En Lyttleton is an author, broadcaster and consultant to professional football clubs. He has written for The Guardian, Sunday Times, Newsweek and TIME International. His work has been syndicated in over 20 countries. He is the author of Twelve Yards: The Art and Psychology of the Perfect Penalty and he advises top clubs and national teams on how to improve their penalty-taking skills. His new book is Edge: Leadership Secrets from Football's Top Thinkers. He lives in London.
Alex Bellos is the author of several bestselling books about mathematics, football and Brazil. His maths books Alex's Adventures in Numberland, Alex Through the Looking Glass and Can You Solve My Problems? were all top ten bestsellers and have been translated into many languages. He used to be the Guardian's correspondent in South America, where he wrote Futebol: The Brazilian Way of Life, which was shortlisted for Sports Book of the Year. He ghost-wrote Pele's bestselling autobiography. He has presented a TV series on Brazil for the BBC and made several BBC radio documentaries on maths. His YouTube videos have had more than 20m views. He currently writes a puzzle column for the Guardian and lives in London.
You can watch Ben Lyttleton answering questions about the Football School series here on ReadingZone Live:
Football School: 20 Fantastic Football Stories, Walker Books
World Book Day 2021
If you're trying to entice football-mad children into reading, look no further than the Football School series from Alex Bellos And Ben Lyttleton, which feature football-related facts across subjects from maths and science to history and geography.
Now, with World Book Day approaching, publisher Walker Books has produced a World Book Day £1 book that is very accessible with 20 football stories, making it easy to dip into. This is a fun book with plenty of appeal to young readers and football fans.
We asked Alex Bellos and Ben Lyttleton tell us more about their Football School books:
1. You are both passionate about football, can you describe your childhood footballing 'careers' for our readers?
Ben - Career makes it sound more impressive than it was, but I essentially played football whenever I wasn't in lessons or eating or asleep. I would always have a ball at my feet (I still do when I work) and though I played for school teams, I spent more time at home, practising taking penalties with a small sponge ball against a goal-shaped radiator. I have since become an expert in penalty strategy and I think it all started back then!
Alex - I loved playing football but was never good enough to play for the school team. As a budding mathematician I always saw my best move as the precise geometrical pass.
2. Why did you decide to write a series of books drawing on this passion?
Ben - We are both parents and are passionate about helping kids develop a love of reading and a curiosity about the world. I would have loved to have read these books as a child, because the only time I was not talking or thinking about football was during lessons. In Football School, every lesson is about football AND you are learning about the world. It's a win-win!
Alex - Football is the perfect hook to get kids reading because it is a subject they want to read about. And it enables us to include education by stealth. By linking everything to football we can show how in the real world everything is connected. Also, we are friends and we wanted to work together!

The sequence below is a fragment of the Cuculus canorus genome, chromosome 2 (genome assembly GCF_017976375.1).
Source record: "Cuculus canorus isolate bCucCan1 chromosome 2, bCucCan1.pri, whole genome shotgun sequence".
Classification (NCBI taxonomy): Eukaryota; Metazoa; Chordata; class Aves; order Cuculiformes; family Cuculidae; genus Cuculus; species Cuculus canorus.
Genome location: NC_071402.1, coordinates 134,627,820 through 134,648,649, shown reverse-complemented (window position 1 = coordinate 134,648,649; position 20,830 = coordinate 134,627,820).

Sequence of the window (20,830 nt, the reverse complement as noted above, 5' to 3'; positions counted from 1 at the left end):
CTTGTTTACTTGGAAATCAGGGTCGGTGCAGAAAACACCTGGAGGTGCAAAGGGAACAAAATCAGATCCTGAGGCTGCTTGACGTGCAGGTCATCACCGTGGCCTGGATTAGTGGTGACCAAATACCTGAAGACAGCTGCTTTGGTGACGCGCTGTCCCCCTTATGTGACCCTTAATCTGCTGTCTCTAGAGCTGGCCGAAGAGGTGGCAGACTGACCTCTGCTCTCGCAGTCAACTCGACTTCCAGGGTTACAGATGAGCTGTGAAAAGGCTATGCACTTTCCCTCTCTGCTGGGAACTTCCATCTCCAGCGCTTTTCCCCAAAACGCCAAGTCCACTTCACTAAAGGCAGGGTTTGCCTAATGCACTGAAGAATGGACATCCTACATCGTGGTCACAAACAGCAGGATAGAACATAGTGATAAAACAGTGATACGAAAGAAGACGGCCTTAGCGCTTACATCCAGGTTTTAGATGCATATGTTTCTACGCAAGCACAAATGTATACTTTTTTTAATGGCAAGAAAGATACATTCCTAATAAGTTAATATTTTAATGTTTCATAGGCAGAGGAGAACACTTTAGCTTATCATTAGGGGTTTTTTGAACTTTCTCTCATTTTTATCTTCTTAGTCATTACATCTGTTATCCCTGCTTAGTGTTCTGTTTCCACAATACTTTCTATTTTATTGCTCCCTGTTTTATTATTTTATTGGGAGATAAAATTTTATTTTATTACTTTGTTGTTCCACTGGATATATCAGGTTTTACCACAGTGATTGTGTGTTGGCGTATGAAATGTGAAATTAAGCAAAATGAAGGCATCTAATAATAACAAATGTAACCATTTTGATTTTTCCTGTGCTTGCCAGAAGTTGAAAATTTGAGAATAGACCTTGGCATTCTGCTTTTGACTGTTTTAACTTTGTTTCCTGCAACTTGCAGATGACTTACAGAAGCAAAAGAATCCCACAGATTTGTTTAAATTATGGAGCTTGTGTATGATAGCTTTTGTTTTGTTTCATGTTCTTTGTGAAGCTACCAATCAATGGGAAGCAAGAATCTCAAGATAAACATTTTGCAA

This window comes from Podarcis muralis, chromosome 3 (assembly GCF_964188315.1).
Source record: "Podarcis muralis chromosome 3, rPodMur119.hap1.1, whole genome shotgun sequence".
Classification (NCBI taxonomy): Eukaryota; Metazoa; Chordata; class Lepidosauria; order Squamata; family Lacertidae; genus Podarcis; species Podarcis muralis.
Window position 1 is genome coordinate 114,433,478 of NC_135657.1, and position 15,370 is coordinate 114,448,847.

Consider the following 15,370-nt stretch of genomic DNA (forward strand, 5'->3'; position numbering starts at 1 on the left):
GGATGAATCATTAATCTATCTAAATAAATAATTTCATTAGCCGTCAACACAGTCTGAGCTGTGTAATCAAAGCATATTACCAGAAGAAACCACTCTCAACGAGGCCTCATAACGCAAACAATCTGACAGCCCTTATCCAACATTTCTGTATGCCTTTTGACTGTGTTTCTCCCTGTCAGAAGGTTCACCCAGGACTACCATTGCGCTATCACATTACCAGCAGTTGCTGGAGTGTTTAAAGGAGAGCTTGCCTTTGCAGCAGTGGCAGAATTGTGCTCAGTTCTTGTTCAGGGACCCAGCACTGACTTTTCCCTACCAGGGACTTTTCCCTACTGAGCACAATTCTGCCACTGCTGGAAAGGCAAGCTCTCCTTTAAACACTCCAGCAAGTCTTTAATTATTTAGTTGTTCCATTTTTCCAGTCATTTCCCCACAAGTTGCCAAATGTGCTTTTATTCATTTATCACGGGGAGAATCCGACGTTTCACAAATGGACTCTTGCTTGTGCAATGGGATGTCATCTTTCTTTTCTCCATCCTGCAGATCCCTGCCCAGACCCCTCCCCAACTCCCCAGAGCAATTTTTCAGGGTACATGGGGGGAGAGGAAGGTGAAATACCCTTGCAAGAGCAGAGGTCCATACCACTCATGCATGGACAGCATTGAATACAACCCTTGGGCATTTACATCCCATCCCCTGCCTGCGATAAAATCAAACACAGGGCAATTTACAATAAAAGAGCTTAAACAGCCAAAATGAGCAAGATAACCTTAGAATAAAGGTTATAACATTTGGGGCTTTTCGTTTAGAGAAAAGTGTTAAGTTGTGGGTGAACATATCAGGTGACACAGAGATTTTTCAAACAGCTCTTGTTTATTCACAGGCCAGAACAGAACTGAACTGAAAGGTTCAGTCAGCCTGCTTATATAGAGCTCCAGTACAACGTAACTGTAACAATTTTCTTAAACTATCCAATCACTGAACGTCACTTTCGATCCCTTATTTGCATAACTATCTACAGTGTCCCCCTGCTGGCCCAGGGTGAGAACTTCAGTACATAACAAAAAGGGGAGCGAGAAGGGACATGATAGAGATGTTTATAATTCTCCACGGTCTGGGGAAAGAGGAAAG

3. How do you go about finding your facts for the Football School books and how do you research all the facts?
Ben - We read loads of books about the World Cup - and the world - to find out the best facts to include. We are journalists by profession and are very used to doing deep research on subjects to make sure we get the right information. These are no different - everything is verified and checked and double-checked for super-accuracy!
Alex - The most important thing about our books is that they are entertaining and fun to read. But also we wanted to make sure that children are learning stuff they don't know, from basic facts like capital cities and national flags to important events in global history. So once we find a fantastic fact we work out the best way to present that fact in a humorous and educational way.
4. How do you decide what to include and what to leave out? Do you always agree on what should go in the book, as you work collaboratively?
Ben - We don't always agree and that's the joy of working with someone else. Alex constantly challenges and encourages me to come up with good content, and I (hopefully) do the same with him. We know that the other person can often improve our work, and that helps us be creative in the first place.
Alex - Having a collaborator works well in writing a book with humour and learning. We tend to write the questions individually and then send them to the other person...we aim to make each other laugh and learn something new. If Ben's response is "Alex that pun is terrible" then I need to try harder!
5. What are each of your favourite football moments, ever?
Ben - My greatest moment was scoring a penalty kick in front of 25,000 fans against former Ireland goalkeeper Packie Bonner. Sadly I missed my next penalty - horribly, with a Panenka that went wrong - two minutes later, so the glory did not last long.
Alex - Celebrating Brazil win the 2002 World Cup with tens of thousands of Brazilians on a sunny morning on Copacabana beach. (The game was in Tokyo)
6. What are the strangest question you've ever been asked as authors?
Ben - I was once asked to do a floss. I didn't know what it was then (of course I do now) and it did not end well for me!
Alex - Can you do my maths homework?
7. How do you get involved in school events?
Ben - We can turn your school (or stadium!) into a Football School with a talk that will help inspire children to pick up a book and develop a curiosity about the world! See our website footballschool.co if you want us to visit!